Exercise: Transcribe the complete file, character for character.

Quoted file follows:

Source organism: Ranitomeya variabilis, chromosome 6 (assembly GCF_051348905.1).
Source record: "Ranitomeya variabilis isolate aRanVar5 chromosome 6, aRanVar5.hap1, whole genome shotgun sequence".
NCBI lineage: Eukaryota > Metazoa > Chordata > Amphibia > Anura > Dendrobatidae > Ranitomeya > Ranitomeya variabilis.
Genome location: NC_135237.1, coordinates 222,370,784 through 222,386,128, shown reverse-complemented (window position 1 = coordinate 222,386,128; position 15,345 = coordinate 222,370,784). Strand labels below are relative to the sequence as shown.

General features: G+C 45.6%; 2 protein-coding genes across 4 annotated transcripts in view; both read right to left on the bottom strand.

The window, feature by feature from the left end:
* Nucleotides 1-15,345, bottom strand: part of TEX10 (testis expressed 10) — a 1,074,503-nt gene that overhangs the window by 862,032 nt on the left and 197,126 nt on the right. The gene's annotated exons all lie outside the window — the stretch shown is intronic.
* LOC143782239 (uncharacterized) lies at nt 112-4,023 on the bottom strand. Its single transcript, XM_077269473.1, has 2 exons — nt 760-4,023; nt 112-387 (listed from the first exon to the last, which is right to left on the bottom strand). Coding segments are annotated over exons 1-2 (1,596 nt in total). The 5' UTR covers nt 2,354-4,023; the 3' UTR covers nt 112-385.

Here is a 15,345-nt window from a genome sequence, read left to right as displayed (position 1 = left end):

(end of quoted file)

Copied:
Source organism: Ranitomeya variabilis, chromosome 6 (assembly GCF_051348905.1).
Source record: "Ranitomeya variabilis isolate aRanVar5 chromosome 6, aRanVar5.hap1, whole genome shotgun sequence".
NCBI lineage: Eukaryota > Metazoa > Chordata > Amphibia > Anura > Dendrobatidae > Ranitomeya > Ranitomeya variabilis.
Genome location: NC_135237.1, coordinates 222,370,784 through 222,386,128, shown reverse-complemented (window position 1 = coordinate 222,386,128; position 15,345 = coordinate 222,370,784). Strand labels below are relative to the sequence as shown.

General features: G+C 45.6%; 2 protein-coding genes across 4 annotated transcripts in view; both read right to left on the bottom strand.

The window, feature by feature from the left end:
* Nucleotides 1-15,345, bottom strand: part of TEX10 (testis expressed 10) — a 1,074,503-nt gene that overhangs the window by 862,032 nt on the left and 197,126 nt on the right. The gene's annotated exons all lie outside the window — the stretch shown is intronic.
* LOC143782239 (uncharacterized) lies at nt 112-4,023 on the bottom strand. Its single transcript, XM_077269473.1, has 2 exons — nt 760-4,023; nt 112-387 (listed from the first exon to the last, which is right to left on the bottom strand). Coding segments are annotated over exons 1-2 (1,596 nt in total). The 5' UTR covers nt 2,354-4,023; the 3' UTR covers nt 112-385.

Here is a 15,345-nt window from a genome sequence, read left to right as displayed (position 1 = left end):